• World War I 2.2
    • The Otranto Raid 2.3
    • Italian sabotage and sinking 2.4
  • Commemorations 3
  • See also 4
  • References 5
  • Bibliography 6
  • External links 7

Construction and design


Viribus Unitis was ordered in 1908 as the first of a class of four, the first dreadnoughts to be built for the Austro-Hungarian Navy. Initially intended to be named Tegetthoff, she was renamed on the personal order of Emperor Franz Josef; following this, the second ship of the class was named Tegetthoff. The ship was laid down in Stabilimento Tecnico Triestino shipyard in Trieste on 24 July 1910. Following eleven months of construction, Viribus Unitis was launched on 24 June 1911. Following her fitting out, she was commissioned into the Austro-Hungarian Navy on 5 December 1912.[1]


Launched in late June 1911, Viribus Unitis had an overall length of 152 metres (498 ft 8 in), a beam of 27.9 metres (91 ft 6 in), and a draught of 8.7 metres (28 ft 7 in) at deep load. She displaced 20,000 tonnes (19,684 long tons) at load and 21,689 tonnes (21,346 long tons) at deep load.[2]

Viribus Unitis had four Parsons steam turbines, each of which was housed in a separate engine-room. The turbines were powered by twelve Babcock & Wilcox boilers. The turbines were designed to produce a total of 27,000 shaft horsepower (20,134 kW), which was theoretically enough to attain her designed speed of 20 knots (23 mph; 37 km/h), but no figures from her speed trials are known to exist.[3] She carried 1,844.5 tonnes (1,815.4 long tons) of coal, and an additional 267.2 tonnes (263.0 long tons) of fuel oil that was to be sprayed on the coal to increase its burn rate.[2] At full capacity, she could steam for 4,200 nautical miles (7,800 km) at a speed of 10 knots (12 mph; 19 km/h).[4]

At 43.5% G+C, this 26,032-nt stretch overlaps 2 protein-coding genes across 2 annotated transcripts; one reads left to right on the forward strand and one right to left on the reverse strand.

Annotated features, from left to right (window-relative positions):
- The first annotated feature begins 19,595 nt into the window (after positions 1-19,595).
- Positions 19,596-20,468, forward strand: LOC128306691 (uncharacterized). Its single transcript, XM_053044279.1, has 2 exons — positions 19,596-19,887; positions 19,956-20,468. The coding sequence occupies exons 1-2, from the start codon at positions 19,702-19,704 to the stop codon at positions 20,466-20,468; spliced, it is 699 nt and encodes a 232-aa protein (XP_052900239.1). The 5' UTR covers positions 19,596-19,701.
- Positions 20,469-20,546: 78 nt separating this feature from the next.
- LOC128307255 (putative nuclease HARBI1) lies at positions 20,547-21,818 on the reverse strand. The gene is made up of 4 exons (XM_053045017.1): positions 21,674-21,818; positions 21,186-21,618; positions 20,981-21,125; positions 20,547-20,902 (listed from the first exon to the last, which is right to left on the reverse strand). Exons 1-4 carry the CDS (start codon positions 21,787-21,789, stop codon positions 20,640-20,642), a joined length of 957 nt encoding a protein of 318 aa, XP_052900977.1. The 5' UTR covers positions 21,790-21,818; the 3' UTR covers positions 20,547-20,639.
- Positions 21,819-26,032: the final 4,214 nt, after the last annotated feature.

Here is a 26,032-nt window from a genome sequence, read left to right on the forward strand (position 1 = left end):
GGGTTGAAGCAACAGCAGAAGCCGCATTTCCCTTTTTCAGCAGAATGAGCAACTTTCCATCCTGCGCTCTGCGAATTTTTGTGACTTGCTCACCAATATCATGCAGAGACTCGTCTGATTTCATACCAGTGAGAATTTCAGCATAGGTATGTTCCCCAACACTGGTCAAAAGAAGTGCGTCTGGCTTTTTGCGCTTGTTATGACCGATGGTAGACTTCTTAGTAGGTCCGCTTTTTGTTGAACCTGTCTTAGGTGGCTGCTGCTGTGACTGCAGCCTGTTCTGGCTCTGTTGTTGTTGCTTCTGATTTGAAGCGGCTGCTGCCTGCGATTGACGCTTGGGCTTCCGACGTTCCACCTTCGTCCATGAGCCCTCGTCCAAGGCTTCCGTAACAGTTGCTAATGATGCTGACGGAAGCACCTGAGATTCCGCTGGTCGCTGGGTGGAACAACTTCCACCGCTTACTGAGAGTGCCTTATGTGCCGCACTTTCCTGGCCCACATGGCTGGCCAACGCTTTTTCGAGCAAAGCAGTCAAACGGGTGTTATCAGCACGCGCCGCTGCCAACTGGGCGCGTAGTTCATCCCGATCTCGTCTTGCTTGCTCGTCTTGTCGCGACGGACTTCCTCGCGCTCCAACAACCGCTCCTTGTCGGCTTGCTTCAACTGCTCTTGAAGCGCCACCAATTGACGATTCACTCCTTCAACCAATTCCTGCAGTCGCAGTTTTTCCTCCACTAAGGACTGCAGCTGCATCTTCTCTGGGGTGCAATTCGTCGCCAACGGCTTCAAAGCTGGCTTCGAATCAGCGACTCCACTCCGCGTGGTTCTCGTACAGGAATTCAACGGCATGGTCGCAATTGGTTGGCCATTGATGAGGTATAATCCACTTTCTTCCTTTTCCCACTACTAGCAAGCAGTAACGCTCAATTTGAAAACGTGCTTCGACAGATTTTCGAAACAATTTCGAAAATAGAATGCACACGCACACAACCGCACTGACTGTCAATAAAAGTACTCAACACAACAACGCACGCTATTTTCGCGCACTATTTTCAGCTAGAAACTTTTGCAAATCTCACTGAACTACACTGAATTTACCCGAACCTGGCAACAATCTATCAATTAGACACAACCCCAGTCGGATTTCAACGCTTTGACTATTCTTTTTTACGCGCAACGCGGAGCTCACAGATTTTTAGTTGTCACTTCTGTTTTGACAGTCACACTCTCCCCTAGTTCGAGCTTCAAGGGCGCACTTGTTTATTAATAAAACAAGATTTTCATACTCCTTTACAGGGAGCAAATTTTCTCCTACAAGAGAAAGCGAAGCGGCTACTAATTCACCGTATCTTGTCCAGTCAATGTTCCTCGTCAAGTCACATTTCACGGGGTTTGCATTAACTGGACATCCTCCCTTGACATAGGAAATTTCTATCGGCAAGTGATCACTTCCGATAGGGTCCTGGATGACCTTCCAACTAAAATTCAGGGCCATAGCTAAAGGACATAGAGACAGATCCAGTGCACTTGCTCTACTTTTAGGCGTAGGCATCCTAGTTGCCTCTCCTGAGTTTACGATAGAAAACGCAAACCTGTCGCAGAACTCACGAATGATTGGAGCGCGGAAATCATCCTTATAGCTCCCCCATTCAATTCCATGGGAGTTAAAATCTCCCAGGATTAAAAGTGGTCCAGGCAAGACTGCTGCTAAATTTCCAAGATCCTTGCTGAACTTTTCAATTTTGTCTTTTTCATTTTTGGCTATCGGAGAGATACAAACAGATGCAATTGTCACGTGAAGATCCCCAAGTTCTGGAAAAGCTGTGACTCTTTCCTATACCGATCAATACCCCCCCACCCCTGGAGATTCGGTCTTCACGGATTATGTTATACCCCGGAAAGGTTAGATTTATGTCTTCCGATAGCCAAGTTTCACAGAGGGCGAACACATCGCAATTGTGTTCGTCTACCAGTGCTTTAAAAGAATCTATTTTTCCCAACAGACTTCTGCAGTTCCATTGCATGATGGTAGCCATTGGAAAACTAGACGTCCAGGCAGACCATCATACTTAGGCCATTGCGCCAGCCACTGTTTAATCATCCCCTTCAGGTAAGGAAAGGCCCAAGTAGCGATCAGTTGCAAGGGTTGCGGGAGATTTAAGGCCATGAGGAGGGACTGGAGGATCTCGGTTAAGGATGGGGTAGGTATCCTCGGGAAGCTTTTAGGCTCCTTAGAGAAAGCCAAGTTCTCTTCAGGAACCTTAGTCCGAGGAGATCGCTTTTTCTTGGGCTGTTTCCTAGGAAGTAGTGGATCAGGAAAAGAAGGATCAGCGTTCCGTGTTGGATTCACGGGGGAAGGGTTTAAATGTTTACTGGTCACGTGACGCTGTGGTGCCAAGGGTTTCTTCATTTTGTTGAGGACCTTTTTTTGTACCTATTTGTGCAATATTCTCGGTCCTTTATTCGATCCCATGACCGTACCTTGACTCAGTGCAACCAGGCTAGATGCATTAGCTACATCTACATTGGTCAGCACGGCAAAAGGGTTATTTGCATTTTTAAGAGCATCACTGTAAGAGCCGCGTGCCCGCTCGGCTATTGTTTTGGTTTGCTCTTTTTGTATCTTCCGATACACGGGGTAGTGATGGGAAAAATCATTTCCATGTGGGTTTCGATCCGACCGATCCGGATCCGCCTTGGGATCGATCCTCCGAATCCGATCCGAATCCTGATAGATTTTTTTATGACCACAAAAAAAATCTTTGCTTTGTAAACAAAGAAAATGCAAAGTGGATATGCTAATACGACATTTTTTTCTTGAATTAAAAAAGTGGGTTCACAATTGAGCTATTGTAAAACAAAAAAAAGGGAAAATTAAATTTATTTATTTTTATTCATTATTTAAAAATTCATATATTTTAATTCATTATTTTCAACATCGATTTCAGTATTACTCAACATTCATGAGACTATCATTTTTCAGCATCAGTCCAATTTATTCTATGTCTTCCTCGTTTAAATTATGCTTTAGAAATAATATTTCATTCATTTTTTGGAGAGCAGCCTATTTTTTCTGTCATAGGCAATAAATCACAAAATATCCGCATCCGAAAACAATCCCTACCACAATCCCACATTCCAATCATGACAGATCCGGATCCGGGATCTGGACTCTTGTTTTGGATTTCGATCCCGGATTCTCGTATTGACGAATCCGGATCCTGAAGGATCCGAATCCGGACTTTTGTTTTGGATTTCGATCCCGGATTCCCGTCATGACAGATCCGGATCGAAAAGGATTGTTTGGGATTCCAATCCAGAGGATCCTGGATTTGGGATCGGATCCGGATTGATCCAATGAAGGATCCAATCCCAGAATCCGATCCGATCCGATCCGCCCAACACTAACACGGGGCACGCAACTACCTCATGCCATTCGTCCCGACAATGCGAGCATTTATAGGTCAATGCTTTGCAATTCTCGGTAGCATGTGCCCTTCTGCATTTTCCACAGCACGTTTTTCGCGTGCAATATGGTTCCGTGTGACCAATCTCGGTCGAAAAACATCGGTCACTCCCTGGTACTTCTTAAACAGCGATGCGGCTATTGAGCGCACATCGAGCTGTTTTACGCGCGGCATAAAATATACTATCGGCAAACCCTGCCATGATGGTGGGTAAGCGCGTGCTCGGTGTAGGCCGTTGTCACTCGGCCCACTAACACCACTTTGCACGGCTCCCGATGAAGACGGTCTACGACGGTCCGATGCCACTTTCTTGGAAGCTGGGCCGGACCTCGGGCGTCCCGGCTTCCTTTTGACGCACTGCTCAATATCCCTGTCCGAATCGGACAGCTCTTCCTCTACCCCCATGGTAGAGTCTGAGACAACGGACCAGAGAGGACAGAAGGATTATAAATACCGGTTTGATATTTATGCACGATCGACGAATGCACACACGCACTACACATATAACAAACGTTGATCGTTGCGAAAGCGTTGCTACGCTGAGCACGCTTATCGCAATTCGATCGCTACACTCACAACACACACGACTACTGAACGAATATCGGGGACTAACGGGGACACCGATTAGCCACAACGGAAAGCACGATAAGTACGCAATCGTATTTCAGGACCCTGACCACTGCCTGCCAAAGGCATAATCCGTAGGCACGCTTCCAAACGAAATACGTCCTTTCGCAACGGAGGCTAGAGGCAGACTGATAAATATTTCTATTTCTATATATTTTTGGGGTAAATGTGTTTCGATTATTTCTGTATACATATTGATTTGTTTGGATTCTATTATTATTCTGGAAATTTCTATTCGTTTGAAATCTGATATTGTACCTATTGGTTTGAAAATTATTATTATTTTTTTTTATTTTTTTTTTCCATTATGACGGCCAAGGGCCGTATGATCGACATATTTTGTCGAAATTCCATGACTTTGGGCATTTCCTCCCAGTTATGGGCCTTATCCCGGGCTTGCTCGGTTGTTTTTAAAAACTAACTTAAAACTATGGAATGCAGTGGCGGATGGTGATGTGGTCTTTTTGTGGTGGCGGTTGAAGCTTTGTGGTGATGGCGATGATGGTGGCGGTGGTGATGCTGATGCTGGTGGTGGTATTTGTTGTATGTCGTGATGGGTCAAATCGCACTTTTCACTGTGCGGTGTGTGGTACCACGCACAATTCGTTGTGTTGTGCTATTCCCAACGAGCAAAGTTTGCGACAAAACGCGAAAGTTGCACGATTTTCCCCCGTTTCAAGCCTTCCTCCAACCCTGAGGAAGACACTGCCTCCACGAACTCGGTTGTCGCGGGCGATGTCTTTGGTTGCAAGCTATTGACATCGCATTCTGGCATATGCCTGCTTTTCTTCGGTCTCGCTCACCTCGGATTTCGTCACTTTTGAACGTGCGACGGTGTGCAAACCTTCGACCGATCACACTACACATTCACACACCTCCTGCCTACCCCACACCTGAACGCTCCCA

Viribus Unitis mounted twelve 305-millimetre (12 in)/45-caliber K 10 guns in four triple turrets. Her secondary armament consisted of twelve 15-centimetre (5.91 in)/50 K 10 guns mounted in casemates amidships. Twelve 66-millimetre (3 in)/50 K 10 guns were mounted on open pivots on the upper deck above the casemates. Three more 66-mm K 10 guns were mounted on the upper turrets for anti-aircraft duties. Four 21-inch (530 mm) submerged torpedo tubes were fitted, one each in the bow, stern and on each broadside; twelve torpedoes were carried.[2]

Service history